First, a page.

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Site Review: The Big 6

Site URL:  www.big6.com            

Content:   Developed by educators Mike Eisenberg and Bob Berkowitz, the Big 6 is an approach to teaching information and technology skills. In a nutshell, the Big 6 “information literacy” process involves identifying information research goals; seeking, using, and assembling relevant information; and reflecting on whether the final product is effective. The Big 6 model has been implemented in many K-12 schools.

The site's creators explain that the “Big 6” steps enhance student efficiency and productivity by helping them understand assignments, complete research projects or decision-making activities, self-assess work before turning it in for grading, and recognize credible information and cite sources.

Design:  The site’s design is strictly business, with little in the way of visual appeal. On the homepage, the lefthand navigation list includes items such as free resources (organizers, worksheets and handouts; an information, communications and technology [ICT] skills curriculum, etc.), lessons, and a large section that contains background information, research, information on workshops and other items.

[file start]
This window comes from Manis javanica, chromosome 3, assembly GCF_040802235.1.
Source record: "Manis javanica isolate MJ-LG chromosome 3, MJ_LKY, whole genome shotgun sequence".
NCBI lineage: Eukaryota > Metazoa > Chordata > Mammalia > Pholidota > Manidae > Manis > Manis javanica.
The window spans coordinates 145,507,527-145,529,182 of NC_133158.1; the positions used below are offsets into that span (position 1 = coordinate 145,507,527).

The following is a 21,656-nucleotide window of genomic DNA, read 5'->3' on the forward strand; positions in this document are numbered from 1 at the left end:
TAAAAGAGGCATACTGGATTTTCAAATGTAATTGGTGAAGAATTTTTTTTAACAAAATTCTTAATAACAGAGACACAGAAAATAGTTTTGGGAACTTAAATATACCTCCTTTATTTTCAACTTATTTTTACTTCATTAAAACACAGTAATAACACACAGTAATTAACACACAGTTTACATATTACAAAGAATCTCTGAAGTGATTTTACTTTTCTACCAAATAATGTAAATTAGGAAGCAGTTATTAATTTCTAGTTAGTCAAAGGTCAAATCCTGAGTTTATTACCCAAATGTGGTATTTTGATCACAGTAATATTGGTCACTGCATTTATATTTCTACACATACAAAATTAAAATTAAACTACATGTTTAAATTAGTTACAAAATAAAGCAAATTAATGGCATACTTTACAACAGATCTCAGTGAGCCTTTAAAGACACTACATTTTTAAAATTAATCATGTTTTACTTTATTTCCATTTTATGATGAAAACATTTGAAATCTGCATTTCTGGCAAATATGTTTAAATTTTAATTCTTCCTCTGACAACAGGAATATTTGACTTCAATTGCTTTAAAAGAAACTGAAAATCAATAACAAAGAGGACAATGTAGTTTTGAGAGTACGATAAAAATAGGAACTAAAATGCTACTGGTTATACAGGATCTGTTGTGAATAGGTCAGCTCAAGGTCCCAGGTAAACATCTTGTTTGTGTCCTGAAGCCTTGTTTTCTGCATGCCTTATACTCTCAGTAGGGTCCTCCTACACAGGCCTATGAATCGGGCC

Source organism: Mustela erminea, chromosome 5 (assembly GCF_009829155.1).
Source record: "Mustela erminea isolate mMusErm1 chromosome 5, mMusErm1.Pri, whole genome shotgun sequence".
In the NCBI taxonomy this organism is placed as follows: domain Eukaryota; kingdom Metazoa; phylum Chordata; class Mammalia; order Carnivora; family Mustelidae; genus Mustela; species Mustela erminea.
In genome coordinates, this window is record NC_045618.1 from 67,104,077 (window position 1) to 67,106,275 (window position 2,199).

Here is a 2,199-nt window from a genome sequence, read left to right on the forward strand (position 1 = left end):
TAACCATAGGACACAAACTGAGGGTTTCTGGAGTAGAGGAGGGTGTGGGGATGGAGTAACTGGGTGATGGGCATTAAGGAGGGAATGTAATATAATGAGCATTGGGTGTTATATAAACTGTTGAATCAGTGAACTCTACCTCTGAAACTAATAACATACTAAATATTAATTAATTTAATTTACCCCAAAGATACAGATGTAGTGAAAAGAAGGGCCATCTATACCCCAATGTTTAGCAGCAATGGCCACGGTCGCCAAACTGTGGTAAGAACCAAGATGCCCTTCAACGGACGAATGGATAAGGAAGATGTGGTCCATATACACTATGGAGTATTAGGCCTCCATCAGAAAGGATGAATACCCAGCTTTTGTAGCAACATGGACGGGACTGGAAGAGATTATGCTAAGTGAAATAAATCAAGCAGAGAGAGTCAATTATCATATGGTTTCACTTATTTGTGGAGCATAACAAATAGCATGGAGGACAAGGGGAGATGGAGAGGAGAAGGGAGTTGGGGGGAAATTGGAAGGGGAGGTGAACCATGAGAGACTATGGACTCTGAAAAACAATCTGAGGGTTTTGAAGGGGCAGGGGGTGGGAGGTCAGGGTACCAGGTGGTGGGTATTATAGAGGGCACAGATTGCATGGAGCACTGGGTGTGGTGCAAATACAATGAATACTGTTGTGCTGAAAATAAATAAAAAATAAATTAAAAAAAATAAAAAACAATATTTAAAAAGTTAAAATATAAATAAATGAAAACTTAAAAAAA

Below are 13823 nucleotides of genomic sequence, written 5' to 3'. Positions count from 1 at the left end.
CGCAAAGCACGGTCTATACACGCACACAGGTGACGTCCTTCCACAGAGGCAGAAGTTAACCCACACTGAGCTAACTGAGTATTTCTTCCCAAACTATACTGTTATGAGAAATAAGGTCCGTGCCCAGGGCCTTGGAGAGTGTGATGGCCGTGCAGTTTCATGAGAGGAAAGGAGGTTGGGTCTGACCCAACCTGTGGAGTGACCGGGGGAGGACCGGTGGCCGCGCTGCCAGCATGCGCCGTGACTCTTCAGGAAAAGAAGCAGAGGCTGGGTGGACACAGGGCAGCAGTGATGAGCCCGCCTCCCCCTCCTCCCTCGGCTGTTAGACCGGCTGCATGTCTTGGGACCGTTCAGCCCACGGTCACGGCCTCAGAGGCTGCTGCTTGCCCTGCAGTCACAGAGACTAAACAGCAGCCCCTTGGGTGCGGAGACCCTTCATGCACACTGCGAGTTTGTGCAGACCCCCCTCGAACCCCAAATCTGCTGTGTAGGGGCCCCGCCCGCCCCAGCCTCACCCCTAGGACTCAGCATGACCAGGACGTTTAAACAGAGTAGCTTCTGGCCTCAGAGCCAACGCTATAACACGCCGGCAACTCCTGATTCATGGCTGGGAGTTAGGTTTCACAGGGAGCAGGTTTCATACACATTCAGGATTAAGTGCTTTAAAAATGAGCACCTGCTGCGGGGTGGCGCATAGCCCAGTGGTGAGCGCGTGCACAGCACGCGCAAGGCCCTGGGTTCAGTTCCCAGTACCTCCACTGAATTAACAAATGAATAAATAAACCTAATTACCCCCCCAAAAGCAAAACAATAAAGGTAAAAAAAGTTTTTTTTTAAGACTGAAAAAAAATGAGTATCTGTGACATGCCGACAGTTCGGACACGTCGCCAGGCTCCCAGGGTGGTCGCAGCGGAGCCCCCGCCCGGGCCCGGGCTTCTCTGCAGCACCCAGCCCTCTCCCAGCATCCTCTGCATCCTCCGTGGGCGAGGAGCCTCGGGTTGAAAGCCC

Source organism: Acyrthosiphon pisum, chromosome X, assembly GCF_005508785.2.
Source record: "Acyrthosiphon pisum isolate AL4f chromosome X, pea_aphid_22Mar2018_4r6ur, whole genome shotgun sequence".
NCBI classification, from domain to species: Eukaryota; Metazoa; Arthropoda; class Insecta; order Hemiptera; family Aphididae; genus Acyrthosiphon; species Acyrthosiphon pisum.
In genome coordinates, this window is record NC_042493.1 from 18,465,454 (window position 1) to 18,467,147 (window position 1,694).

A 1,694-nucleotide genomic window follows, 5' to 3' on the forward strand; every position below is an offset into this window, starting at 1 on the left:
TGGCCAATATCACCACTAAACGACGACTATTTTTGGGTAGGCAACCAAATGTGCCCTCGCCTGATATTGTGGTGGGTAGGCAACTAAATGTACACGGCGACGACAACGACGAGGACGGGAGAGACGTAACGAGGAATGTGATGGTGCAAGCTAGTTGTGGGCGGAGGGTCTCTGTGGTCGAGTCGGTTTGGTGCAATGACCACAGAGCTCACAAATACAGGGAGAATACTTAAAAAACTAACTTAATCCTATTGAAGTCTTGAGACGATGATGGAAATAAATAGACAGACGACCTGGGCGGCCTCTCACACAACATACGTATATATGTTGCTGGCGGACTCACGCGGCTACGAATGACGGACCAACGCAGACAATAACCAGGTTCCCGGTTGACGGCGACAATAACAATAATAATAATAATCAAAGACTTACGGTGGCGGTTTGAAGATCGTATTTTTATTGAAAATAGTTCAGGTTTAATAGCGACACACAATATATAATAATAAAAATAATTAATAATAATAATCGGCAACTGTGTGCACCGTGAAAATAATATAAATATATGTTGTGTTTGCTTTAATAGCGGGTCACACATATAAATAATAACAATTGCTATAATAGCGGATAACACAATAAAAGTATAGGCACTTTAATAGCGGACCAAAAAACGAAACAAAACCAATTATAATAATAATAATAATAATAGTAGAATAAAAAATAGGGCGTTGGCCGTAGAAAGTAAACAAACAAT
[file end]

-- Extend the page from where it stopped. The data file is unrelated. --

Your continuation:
Clicking on items in the navigation list brings up a list of articles and documents that the user will need to sort through. Once inside a piece of content, however, the reader will find handy link lists organized under the headings “People who looked at this item also looked at…” and “Related items.”

Review:  Navigating around Big6.com is like exploring a quirky professor’s file cabinet—there’s a lot of useful information here, it just requires a bit of digging. For example, a school interested in implementing the Big 6 approach would have to browse through articles and piece together various ideas based on lessons, handouts and descriptions of model projects undertaken by other schools. Thankfully, the ICT Skills Curriculum document does provide an outline.

The “Big 6 Kids” area falls short in terms of both design and content variety. Most of the content seems to already be represented in the main site, and the navigation links often feature content that has already appeared in other sections of the Kids area. This part of the site also does not seem to be updated frequently, as an item from 2003 appears under the heading “Recent Posts.” Visitors will, however, find useful games, a version of the Big6 for younger students called “Super3,” and nice tools such as a Writing Process Organizer.

Bottom Line:  The Big6.com offers a worthwhile approach to helping students get organized and monitor their work. The site provides a variety of free resources, including checklists and printables, for teachers to use in the classroom. Determining how these parts add up to a cohesive approach, however, will require a bit of patience on the part of site visitors.

 

Article by Celine Provini, EducationWorld Editor
Education World
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